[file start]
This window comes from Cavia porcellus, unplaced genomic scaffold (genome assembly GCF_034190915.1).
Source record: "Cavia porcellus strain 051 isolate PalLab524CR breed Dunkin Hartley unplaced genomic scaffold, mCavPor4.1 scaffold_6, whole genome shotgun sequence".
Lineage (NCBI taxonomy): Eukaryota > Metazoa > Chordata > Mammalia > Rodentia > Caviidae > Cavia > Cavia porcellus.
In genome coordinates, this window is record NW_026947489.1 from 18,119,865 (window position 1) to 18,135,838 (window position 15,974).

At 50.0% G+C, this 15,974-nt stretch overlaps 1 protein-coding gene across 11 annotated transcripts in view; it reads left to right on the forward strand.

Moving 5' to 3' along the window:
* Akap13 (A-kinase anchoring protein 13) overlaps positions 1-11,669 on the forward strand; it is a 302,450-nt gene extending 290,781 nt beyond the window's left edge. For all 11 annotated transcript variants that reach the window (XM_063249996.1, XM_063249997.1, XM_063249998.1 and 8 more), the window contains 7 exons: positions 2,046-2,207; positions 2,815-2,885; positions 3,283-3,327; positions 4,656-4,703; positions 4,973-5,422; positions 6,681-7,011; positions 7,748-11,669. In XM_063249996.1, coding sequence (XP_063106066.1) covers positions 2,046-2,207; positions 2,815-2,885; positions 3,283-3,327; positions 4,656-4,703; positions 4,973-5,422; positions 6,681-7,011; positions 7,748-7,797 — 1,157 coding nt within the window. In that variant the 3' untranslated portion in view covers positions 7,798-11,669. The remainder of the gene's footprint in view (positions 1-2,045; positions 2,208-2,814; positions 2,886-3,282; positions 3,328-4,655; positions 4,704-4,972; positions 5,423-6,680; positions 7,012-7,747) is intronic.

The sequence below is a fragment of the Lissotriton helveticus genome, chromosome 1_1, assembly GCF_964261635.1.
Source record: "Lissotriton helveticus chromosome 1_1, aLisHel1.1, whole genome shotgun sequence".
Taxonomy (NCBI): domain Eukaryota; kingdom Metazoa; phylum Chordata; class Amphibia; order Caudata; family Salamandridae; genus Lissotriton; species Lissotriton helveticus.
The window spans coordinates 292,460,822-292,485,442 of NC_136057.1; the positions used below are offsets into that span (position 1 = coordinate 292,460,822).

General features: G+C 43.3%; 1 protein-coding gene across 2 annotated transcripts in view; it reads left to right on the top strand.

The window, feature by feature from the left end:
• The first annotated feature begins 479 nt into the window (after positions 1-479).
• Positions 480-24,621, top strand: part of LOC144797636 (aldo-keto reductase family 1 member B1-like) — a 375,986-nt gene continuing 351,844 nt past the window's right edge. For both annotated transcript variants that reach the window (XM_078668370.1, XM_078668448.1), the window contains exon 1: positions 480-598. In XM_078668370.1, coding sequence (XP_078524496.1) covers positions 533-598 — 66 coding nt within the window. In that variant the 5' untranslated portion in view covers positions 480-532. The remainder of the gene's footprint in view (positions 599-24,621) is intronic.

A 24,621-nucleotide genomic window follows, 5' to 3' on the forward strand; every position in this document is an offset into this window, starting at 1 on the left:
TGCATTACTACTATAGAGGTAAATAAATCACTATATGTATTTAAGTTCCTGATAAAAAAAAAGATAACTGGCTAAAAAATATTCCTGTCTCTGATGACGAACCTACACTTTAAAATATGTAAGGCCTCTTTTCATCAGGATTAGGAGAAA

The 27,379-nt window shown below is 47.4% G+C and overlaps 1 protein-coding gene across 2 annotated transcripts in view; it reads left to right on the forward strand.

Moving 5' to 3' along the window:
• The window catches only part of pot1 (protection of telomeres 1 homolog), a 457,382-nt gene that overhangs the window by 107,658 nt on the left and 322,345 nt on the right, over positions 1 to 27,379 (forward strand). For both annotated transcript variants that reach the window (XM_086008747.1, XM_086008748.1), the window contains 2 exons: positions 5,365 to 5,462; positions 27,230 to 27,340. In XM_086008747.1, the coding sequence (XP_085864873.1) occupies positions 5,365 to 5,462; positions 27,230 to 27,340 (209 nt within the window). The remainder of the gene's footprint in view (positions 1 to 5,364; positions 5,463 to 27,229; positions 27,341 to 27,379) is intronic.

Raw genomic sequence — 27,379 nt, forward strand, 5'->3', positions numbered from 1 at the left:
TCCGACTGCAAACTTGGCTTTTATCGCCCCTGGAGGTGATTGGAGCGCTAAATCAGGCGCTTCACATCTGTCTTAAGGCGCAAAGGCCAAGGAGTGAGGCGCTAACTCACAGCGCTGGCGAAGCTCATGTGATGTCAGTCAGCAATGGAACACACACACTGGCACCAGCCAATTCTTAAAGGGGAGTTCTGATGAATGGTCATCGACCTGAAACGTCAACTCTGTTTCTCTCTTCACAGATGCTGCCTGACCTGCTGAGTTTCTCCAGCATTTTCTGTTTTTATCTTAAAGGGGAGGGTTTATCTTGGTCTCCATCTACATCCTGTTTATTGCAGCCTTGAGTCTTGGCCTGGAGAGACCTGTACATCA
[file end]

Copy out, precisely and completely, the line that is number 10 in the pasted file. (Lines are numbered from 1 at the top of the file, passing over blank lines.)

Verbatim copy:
Taxonomy (NCBI): domain Eukaryota; kingdom Metazoa; phylum Chordata; class Amphibia; order Caudata; family Salamandridae; genus Lissotriton; species Lissotriton helveticus.